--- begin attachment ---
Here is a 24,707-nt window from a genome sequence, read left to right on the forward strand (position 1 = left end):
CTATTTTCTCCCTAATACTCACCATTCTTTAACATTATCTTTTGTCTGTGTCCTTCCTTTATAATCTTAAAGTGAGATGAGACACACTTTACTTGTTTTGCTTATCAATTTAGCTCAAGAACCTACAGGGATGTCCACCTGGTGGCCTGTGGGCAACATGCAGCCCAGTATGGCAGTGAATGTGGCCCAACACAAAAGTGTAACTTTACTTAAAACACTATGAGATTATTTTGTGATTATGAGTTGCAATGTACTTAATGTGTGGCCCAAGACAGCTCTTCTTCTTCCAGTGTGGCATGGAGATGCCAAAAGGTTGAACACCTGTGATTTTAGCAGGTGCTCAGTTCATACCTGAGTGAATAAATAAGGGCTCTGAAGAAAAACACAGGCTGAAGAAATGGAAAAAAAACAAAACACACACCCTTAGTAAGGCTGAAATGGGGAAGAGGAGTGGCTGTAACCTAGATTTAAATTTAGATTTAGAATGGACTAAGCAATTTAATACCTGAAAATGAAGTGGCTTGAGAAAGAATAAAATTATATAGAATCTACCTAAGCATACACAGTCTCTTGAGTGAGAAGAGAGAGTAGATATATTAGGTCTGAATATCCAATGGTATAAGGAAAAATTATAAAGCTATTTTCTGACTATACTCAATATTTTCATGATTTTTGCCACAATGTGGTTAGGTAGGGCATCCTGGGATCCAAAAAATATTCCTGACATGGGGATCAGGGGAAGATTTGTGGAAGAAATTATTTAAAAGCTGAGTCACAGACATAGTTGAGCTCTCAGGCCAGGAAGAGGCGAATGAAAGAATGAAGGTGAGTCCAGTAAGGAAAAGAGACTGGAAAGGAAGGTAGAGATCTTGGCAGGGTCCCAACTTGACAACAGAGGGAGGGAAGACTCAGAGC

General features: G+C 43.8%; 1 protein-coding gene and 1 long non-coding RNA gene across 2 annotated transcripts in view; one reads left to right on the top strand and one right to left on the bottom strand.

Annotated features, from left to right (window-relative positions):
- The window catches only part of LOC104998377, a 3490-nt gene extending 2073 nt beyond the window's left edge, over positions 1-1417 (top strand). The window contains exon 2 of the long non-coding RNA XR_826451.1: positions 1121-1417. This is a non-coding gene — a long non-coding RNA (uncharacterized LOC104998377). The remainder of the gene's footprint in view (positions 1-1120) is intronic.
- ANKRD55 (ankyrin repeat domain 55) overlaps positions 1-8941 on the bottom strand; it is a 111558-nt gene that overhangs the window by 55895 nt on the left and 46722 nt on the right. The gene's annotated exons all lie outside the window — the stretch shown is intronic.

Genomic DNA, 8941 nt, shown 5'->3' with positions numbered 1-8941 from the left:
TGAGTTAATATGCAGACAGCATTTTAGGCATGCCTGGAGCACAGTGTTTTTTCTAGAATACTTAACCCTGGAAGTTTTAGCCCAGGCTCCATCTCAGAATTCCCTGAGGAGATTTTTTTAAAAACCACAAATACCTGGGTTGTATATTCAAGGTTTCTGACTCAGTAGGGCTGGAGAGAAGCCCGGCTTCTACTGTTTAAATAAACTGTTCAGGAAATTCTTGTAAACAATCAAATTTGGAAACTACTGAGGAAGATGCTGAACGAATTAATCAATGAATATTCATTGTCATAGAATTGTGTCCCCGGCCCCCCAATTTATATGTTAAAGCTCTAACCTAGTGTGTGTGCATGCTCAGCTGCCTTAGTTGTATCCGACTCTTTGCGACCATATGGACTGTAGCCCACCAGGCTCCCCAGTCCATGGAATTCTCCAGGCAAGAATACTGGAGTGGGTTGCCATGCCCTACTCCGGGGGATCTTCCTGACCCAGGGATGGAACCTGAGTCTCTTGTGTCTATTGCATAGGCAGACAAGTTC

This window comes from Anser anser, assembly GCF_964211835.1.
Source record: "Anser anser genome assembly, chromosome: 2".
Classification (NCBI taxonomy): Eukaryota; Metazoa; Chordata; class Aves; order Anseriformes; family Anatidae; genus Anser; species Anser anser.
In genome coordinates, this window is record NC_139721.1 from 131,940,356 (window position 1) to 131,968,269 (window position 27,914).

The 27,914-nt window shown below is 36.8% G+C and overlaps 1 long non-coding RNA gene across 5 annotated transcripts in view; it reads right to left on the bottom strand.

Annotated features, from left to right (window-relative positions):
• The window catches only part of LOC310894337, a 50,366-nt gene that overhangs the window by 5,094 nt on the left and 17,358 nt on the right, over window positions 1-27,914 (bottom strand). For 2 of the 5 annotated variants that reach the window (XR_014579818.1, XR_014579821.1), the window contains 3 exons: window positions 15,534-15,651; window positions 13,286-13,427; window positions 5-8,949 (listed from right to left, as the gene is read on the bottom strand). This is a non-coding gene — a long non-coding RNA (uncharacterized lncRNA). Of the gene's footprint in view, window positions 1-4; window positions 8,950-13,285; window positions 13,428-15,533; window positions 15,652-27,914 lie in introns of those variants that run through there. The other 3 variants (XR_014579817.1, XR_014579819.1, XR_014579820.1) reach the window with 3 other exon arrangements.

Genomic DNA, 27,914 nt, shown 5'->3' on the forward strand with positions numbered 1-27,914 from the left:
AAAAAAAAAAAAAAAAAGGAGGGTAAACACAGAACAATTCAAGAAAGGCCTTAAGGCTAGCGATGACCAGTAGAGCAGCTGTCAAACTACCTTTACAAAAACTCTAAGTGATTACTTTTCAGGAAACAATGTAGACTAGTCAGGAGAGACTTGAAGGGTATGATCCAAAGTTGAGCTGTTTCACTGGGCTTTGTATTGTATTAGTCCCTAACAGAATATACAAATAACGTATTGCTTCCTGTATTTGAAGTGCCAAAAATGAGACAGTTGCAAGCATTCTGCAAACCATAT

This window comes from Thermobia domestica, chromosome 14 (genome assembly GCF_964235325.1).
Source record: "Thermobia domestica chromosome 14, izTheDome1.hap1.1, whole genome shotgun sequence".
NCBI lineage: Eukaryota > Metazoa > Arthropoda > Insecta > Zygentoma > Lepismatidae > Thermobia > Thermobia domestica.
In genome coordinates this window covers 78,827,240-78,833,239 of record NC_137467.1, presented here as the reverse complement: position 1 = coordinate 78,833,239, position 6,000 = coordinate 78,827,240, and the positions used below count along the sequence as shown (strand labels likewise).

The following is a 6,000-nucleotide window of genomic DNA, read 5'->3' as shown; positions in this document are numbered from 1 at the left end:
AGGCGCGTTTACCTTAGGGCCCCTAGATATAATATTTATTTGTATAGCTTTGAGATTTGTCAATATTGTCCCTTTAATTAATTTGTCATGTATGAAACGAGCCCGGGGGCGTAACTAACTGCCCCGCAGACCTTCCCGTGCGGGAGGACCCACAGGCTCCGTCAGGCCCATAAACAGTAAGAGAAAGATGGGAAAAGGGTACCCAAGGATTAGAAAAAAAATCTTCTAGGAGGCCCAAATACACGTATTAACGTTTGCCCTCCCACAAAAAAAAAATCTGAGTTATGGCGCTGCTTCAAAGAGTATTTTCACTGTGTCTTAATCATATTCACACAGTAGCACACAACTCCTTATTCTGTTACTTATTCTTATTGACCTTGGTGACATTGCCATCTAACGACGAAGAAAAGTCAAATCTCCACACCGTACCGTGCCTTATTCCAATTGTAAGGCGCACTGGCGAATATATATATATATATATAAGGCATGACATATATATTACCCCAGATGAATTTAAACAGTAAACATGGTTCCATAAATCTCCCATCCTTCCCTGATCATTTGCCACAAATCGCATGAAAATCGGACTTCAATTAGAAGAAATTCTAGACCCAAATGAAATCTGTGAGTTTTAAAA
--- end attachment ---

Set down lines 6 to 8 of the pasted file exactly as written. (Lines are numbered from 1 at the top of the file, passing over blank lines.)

- ANKRD55 (ankyrin repeat domain 55) overlaps positions 1-8941 on the bottom strand; it is a 111558-nt gene that overhangs the window by 55895 nt on the left and 46722 nt on the right. The gene's annotated exons all lie outside the window — the stretch shown is intronic.

Genomic DNA, 8941 nt, shown 5'->3' with positions numbered 1-8941 from the left:
TGAGTTAATATGCAGACAGCATTTTAGGCATGCCTGGAGCACAGTGTTTTTTCTAGAATACTTAACCCTGGAAGTTTTAGCCCAGGCTCCATCTCAGAATTCCCTGAGGAGATTTTTTTAAAAACCACAAATACCTGGGTTGTATATTCAAGGTTTCTGACTCAGTAGGGCTGGAGAGAAGCCCGGCTTCTACTGTTTAAATAAACTGTTCAGGAAATTCTTGTAAACAATCAAATTTGGAAACTACTGAGGAAGATGCTGAACGAATTAATCAATGAATATTCATTGTCATAGAATTGTGTCCCCGGCCCCCCAATTTATATGTTAAAGCTCTAACCTAGTGTGTGTGCATGCTCAGCTGCCTTAGTTGTATCCGACTCTTTGCGACCATATGGACTGTAGCCCACCAGGCTCCCCAGTCCATGGAATTCTCCAGGCAAGAATACTGGAGTGGGTTGCCATGCCCTACTCCGGGGGATCTTCCTGACCCAGGGATGGAACCTGAGTCTCTTGTGTCTATTGCATAGGCAGACAAGTTC